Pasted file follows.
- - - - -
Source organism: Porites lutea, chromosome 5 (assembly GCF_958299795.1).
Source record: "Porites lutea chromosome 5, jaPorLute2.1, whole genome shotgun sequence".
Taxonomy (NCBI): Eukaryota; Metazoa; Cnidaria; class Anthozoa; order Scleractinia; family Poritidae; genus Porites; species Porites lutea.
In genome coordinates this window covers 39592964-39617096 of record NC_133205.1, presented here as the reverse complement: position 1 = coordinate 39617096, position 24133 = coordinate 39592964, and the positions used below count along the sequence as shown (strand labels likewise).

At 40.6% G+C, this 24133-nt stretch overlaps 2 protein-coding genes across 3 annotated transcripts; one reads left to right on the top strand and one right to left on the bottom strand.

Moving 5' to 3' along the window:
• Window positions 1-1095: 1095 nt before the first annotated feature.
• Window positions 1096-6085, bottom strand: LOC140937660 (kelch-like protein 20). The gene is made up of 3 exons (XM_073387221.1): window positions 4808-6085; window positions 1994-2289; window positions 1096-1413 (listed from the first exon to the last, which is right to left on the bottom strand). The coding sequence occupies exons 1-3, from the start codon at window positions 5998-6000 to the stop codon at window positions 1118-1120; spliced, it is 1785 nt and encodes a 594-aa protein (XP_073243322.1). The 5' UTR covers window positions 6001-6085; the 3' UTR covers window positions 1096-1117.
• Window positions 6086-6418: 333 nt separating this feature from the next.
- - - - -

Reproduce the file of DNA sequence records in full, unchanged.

Source organism: Porites lutea, chromosome 5 (assembly GCF_958299795.1).
Source record: "Porites lutea chromosome 5, jaPorLute2.1, whole genome shotgun sequence".
Taxonomy (NCBI): Eukaryota; Metazoa; Cnidaria; class Anthozoa; order Scleractinia; family Poritidae; genus Porites; species Porites lutea.
In genome coordinates this window covers 39592964-39617096 of record NC_133205.1, presented here as the reverse complement: position 1 = coordinate 39617096, position 24133 = coordinate 39592964, and the positions used below count along the sequence as shown (strand labels likewise).

At 40.6% G+C, this 24133-nt stretch overlaps 2 protein-coding genes across 3 annotated transcripts; one reads left to right on the top strand and one right to left on the bottom strand.

Moving 5' to 3' along the window:
• Window positions 1-1095: 1095 nt before the first annotated feature.
• Window positions 1096-6085, bottom strand: LOC140937660 (kelch-like protein 20). The gene is made up of 3 exons (XM_073387221.1): window positions 4808-6085; window positions 1994-2289; window positions 1096-1413 (listed from the first exon to the last, which is right to left on the bottom strand). The coding sequence occupies exons 1-3, from the start codon at window positions 5998-6000 to the stop codon at window positions 1118-1120; spliced, it is 1785 nt and encodes a 594-aa protein (XP_073243322.1). The 5' UTR covers window positions 6001-6085; the 3' UTR covers window positions 1096-1117.
• Window positions 6086-6418: 333 nt separating this feature from the next.